Pulmonary fat embolism (PFE) is a relevant diagnosis playing a role as a sign of vitality or a cause of death. Its severity is assessed according to histological grading systems like that of Falzi. The aim of this study was to determine the utility of unenhanced postmortem computed tomography (PMCT) for PFE diagnosis based on the detection of fat layers.
Consecutive cases with PMCT and autopsy were studied retrospectively. The case group consisted of cases with positive PFE, and the control group included cases with negative PFE. Three observers independently assessed PMCT data for fat layers in the pulmonary trunk and the right and left pulmonary artery. For cases with fat layers, autopsy protocols were assessed for the cause of death, relation to trauma, and undertaken resuscitation measures.
Eight hundred thirty cases were included: 366 PFE positive cases (144 of Falzi grade 1, 63 of 1.5, 99 of 2, 28 of 2.5, and 32 of 3) and 464 PFE negative cases. Interrater reliabilities varied between substantial and almost perfect, and discrepancies were solved according to majority. Eighteen cases showed fat layers on PMCT (2 controls—traumatic instantaneous deaths—, 16 PFE positive cases). PMCT showed low sensitivity but high specificity for PFE diagnosis. The layers were located at the same position in the pulmonary trunk directly adjacent to the pulmonary valve distal to the right ventricle.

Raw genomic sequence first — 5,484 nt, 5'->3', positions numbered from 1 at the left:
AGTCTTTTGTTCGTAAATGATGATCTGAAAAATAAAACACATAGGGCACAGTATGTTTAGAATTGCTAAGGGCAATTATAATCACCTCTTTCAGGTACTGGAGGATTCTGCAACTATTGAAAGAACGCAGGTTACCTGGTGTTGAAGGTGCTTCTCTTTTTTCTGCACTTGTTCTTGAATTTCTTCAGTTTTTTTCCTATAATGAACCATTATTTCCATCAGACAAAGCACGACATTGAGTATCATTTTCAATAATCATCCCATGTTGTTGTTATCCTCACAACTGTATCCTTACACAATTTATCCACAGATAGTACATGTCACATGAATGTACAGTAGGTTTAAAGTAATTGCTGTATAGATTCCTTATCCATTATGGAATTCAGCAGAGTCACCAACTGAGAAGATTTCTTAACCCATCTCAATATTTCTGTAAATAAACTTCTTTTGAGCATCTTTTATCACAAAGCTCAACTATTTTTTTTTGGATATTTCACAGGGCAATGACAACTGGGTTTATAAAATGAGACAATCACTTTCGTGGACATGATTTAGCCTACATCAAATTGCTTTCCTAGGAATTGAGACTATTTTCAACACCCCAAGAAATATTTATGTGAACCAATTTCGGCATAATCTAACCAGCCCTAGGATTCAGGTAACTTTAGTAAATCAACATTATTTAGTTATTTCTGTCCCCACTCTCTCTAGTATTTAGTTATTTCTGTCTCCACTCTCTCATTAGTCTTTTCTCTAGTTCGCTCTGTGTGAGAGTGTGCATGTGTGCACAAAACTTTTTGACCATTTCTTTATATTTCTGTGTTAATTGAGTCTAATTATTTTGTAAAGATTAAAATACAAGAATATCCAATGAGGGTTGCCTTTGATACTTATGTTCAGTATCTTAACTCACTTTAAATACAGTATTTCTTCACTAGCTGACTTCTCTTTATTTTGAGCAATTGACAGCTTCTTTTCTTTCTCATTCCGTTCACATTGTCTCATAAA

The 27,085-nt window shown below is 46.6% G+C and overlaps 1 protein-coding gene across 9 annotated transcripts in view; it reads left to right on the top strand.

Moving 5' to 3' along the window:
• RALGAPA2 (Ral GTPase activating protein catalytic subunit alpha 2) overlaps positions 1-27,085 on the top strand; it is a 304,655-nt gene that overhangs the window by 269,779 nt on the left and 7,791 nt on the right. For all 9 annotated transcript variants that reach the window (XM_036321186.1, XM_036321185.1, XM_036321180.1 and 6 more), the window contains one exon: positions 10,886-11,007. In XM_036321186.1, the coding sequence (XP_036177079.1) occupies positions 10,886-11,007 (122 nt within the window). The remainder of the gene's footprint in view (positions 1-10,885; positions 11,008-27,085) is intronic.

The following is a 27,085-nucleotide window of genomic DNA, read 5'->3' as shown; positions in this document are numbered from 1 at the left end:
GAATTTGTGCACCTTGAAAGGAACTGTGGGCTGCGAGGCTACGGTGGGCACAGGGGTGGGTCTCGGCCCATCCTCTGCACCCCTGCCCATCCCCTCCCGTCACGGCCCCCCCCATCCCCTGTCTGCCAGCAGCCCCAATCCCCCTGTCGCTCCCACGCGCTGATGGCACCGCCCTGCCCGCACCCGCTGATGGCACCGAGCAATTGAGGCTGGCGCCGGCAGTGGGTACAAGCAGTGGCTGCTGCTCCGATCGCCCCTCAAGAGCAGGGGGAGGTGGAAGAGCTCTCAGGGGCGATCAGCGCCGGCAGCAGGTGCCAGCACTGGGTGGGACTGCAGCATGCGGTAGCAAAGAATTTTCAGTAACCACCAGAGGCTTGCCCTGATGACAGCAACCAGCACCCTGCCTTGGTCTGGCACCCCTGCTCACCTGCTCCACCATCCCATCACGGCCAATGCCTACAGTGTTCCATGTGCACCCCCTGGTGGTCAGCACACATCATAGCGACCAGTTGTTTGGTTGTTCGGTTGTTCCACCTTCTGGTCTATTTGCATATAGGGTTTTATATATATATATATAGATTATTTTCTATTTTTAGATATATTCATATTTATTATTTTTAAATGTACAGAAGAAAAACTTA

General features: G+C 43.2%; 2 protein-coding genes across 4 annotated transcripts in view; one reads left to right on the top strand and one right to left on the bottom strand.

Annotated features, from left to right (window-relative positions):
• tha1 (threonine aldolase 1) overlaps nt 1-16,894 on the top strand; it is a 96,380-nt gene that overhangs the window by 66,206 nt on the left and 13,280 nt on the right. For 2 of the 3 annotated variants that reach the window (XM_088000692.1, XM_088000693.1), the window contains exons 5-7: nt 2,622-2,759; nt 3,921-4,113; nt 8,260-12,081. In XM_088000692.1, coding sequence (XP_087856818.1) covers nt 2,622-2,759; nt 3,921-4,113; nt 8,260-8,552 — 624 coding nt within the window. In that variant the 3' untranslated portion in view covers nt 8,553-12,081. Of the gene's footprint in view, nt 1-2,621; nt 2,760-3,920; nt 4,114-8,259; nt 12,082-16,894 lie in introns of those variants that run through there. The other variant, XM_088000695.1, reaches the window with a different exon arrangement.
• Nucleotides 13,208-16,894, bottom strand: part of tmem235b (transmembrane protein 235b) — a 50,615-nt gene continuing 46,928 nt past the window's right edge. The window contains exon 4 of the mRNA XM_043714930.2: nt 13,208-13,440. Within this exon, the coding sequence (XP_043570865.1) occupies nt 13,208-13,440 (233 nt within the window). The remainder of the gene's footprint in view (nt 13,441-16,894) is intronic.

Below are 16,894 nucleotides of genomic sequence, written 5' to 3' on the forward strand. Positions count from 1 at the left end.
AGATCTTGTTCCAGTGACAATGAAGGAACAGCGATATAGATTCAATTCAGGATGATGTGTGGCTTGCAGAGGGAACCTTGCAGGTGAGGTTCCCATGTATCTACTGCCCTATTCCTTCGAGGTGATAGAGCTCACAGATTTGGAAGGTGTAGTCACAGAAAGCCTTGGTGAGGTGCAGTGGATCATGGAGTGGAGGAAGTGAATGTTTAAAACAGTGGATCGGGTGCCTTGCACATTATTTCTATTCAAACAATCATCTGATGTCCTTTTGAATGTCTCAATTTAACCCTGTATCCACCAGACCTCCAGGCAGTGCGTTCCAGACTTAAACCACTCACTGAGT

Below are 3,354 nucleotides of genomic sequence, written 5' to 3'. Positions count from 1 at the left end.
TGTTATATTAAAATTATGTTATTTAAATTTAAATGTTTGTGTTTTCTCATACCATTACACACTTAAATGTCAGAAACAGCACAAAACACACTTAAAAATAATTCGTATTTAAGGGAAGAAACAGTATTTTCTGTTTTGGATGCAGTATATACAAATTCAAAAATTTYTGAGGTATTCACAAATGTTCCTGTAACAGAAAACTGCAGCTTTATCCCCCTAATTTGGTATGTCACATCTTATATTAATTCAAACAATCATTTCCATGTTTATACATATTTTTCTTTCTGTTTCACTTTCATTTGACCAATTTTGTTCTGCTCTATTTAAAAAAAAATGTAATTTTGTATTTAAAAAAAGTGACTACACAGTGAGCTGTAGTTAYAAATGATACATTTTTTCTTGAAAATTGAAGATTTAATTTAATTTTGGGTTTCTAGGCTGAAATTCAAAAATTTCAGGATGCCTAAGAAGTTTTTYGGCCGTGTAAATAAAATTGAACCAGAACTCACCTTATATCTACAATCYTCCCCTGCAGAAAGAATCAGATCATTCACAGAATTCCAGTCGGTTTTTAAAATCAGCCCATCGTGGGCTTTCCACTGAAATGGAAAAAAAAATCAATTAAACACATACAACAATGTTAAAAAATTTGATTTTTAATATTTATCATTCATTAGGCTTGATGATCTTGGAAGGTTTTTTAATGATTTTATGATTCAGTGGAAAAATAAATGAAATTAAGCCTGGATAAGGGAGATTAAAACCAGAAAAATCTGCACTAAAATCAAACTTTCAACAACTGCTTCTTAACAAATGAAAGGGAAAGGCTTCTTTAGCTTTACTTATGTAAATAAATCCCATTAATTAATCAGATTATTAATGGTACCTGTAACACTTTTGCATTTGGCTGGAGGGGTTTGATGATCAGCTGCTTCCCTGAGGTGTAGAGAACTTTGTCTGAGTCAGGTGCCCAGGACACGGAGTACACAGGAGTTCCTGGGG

Fat layer on PMCT is a rare finding but relates to PFE diagnosis, especially of severe histological grade. It is to be expected in a typical position within the pulmonary trunk.
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The authors express their gratitude to Emma Louise Kessler, MD, for her generous donation to the Zurich Institute of Forensic Medicine, University of Zurich, Switzerland.
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The authors declare that they have no conflict of interest.
Ethical approval was obtained by the Cantonal Ethics Committee of Zurich, Switzerland, Nr. 2015-0686. This article does not contain any studies with animals performed by any of the authors.
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1. Fat layers as a sign of PFE are rare finding on PMCT.
2. Detection of fat layers is significantly associated with positive PFE histological diagnosis, especially of high Falzi grades.
3. Traumatic instantaneous deaths can appear with fat layers on PMCT and negative histology.
4. CPR-induced PFE can appear with fat layers on PMCT.
5. Fat layers on PMCT can be interpreted as a reliable vital sign.
6. Fat layers are revealed in the pulmonary trunk adjacent to the pulmonary valve distal to the right ventricle.
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Chatzaraki, V., Heimer, J., Thali, M.J. et al. Approaching pulmonary fat embolism on postmortem computed tomography. Int J Legal Med 133, 1879–1887 (2019). https://doi.org/10.1007/s00414-019-02055-8
- Pulmonary fat embolism
- Postmortem computed tomography
- Forensic imaging